Tuesday, October 19, 2010

This special post is for Benjamin Heller.

Ortolan Bunting
From Wikipedia, the free encyclopedia


The ortolan is one of the dishes of French country cuisine. It is now against the law to sell them in France - but not to eat them.
For centuries, a rite of passage for French gourmets has been the eating of the Ortolan. These tiny birds—captured alive, force-fed, then drowned in Armagnac—were roasted whole and eaten that way, bones and all, while the diner draped his head with a linen napkin to preserve the precious aromas and, some believe, to hide from God.

Ortolans used to be netted in great numbers, kept alive in an artificially lighted, or darkened room to disrupt their feeding schedule, and fed with oats and millet. In a very short time they became enormously fat and were then killed for the gourmet French table. Once captured, the ortolan would traditionally be left in a dark box, where the lack of light would prompt it to gorge itself. When plumped up to three or four times its normal size, the bird would be drowned in a snifter of armagnac, then quickly roasted for six or eight minutes and served hot. The traditional means of eating the ortolan is whole — bones, innards and all, except the head or beak, which is bitten off — with the diner's head covered by a napkin.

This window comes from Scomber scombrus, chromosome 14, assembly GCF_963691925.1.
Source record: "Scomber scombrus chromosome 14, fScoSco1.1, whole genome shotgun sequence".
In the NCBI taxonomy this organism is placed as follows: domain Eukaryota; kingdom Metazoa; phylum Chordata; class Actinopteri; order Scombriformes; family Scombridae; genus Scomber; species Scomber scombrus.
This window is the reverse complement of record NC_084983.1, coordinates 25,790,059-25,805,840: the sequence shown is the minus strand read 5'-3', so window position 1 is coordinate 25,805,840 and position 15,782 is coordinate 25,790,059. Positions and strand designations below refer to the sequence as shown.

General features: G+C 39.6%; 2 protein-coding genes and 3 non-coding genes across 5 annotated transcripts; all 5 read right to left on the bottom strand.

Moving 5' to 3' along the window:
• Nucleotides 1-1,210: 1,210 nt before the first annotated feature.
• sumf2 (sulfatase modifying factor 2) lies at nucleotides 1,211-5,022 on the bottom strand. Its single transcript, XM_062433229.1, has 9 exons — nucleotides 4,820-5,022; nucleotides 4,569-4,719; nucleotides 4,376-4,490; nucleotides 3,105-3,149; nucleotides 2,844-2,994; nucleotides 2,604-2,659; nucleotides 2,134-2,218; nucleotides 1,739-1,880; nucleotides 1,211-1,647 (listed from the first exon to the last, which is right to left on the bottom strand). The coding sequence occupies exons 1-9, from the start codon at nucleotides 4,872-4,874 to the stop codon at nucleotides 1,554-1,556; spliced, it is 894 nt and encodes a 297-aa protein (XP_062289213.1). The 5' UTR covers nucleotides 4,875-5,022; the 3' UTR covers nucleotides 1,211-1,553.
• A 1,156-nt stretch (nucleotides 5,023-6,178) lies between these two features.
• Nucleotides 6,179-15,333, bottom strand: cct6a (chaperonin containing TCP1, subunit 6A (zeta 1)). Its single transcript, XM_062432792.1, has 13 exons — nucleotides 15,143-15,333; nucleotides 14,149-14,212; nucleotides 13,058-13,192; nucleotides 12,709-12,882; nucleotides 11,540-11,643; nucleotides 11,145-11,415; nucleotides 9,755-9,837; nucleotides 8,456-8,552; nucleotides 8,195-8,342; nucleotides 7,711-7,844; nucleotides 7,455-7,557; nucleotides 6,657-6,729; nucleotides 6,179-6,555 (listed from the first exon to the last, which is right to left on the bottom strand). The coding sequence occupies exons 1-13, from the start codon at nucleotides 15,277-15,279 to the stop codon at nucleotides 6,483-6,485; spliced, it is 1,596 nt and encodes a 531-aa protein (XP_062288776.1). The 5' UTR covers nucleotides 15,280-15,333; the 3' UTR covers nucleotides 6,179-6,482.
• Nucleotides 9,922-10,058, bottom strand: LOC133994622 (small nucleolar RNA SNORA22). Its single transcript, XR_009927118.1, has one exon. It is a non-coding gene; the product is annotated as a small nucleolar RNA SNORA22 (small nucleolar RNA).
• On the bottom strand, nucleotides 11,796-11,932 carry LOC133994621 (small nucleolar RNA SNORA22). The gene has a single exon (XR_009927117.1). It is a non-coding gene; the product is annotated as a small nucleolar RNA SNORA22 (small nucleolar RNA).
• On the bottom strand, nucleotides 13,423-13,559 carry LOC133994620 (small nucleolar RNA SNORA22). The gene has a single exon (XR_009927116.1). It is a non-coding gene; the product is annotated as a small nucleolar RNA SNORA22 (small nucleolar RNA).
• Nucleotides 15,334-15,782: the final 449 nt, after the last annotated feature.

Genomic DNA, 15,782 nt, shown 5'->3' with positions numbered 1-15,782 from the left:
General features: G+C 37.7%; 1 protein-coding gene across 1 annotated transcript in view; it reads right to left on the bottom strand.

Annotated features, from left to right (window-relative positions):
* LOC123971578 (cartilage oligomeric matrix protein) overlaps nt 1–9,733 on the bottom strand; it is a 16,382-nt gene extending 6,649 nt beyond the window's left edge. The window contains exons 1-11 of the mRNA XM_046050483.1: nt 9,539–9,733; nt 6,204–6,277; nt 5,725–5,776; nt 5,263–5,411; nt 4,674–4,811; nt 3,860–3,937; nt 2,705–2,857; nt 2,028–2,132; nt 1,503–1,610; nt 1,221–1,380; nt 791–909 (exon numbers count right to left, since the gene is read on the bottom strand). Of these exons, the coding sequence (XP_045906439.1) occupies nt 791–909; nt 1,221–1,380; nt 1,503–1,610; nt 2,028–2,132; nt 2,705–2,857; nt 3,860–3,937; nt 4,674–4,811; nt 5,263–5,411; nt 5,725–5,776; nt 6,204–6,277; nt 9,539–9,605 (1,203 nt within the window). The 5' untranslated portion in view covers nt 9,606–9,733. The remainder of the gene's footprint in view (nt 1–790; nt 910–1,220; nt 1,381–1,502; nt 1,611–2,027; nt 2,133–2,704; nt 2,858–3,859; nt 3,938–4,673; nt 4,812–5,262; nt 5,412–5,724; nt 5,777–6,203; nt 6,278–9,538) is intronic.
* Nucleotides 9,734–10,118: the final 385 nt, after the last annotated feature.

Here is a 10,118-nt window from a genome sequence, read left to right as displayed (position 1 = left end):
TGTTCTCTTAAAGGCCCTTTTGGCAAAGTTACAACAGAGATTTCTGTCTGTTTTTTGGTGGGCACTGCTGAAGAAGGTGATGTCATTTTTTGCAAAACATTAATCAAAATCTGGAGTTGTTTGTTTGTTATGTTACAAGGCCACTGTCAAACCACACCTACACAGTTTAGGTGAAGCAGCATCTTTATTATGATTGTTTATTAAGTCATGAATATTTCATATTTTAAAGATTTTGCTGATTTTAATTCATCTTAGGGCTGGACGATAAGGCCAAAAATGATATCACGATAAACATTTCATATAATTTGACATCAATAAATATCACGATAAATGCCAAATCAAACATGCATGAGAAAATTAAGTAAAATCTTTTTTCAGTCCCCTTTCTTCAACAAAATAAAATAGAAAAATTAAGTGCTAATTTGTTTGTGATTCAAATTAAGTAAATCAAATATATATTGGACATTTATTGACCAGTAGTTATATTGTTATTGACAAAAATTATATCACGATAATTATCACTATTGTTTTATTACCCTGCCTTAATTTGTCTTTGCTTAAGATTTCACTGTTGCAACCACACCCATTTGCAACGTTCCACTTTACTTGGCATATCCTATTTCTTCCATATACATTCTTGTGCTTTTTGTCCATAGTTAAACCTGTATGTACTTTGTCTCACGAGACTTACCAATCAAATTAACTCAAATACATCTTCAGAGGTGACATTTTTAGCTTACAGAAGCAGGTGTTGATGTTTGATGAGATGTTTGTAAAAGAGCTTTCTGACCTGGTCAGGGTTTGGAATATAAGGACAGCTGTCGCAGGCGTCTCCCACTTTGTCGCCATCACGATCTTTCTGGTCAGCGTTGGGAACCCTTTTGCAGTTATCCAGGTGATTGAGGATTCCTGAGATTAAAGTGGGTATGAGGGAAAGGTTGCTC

One way French diners ate ortolans was to cover their heads and face with a large napkin for the gourmet's aesthetic desire to absorb the maximum odour with the flavor. This famous use of the towel was launched by a priest, a friend of Jean Anthelme Brillat-Savarin. Oh how French!

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